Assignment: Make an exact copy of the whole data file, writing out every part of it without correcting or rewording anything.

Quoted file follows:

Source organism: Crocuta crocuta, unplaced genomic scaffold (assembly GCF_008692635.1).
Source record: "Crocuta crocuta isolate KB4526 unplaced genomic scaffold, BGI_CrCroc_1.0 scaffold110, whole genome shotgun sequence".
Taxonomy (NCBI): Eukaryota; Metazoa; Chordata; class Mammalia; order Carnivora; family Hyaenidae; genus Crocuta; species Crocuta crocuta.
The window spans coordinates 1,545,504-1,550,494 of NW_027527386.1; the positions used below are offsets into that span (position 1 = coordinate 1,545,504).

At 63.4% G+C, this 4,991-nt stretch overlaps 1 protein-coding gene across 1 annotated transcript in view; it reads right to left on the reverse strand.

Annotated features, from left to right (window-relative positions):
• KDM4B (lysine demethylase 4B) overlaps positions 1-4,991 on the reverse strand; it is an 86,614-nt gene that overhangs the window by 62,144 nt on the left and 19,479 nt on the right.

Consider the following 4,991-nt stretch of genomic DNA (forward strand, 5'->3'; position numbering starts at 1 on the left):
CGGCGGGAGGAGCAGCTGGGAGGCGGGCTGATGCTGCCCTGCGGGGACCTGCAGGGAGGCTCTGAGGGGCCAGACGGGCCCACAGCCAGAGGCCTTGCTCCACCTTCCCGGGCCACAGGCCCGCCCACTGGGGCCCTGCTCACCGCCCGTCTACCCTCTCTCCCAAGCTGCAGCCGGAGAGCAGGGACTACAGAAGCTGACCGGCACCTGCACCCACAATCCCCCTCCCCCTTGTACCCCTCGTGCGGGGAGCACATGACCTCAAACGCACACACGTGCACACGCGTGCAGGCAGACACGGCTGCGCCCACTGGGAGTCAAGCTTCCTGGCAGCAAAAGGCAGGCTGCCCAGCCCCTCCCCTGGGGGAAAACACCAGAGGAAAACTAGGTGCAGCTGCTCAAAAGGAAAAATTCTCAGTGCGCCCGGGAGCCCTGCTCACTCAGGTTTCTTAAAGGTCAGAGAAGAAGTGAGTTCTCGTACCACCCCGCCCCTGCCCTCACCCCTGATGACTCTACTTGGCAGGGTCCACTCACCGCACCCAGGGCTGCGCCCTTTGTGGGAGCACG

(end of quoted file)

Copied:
Source organism: Crocuta crocuta, unplaced genomic scaffold (assembly GCF_008692635.1).
Source record: "Crocuta crocuta isolate KB4526 unplaced genomic scaffold, BGI_CrCroc_1.0 scaffold110, whole genome shotgun sequence".
Taxonomy (NCBI): Eukaryota; Metazoa; Chordata; class Mammalia; order Carnivora; family Hyaenidae; genus Crocuta; species Crocuta crocuta.
The window spans coordinates 1,545,504-1,550,494 of NW_027527386.1; the positions used below are offsets into that span (position 1 = coordinate 1,545,504).

At 63.4% G+C, this 4,991-nt stretch overlaps 1 protein-coding gene across 1 annotated transcript in view; it reads right to left on the reverse strand.

Annotated features, from left to right (window-relative positions):
• KDM4B (lysine demethylase 4B) overlaps positions 1-4,991 on the reverse strand; it is an 86,614-nt gene that overhangs the window by 62,144 nt on the left and 19,479 nt on the right.

Consider the following 4,991-nt stretch of genomic DNA (forward strand, 5'->3'; position numbering starts at 1 on the left):
CGGCGGGAGGAGCAGCTGGGAGGCGGGCTGATGCTGCCCTGCGGGGACCTGCAGGGAGGCTCTGAGGGGCCAGACGGGCCCACAGCCAGAGGCCTTGCTCCACCTTCCCGGGCCACAGGCCCGCCCACTGGGGCCCTGCTCACCGCCCGTCTACCCTCTCTCCCAAGCTGCAGCCGGAGAGCAGGGACTACAGAAGCTGACCGGCACCTGCACCCACAATCCCCCTCCCCCTTGTACCCCTCGTGCGGGGAGCACATGACCTCAAACGCACACACGTGCACACGCGTGCAGGCAGACACGGCTGCGCCCACTGGGAGTCAAGCTTCCTGGCAGCAAAAGGCAGGCTGCCCAGCCCCTCCCCTGGGGGAAAACACCAGAGGAAAACTAGGTGCAGCTGCTCAAAAGGAAAAATTCTCAGTGCGCCCGGGAGCCCTGCTCACTCAGGTTTCTTAAAGGTCAGAGAAGAAGTGAGTTCTCGTACCACCCCGCCCCTGCCCTCACCCCTGATGACTCTACTTGGCAGGGTCCACTCACCGCACCCAGGGCTGCGCCCTTTGTGGGAGCACG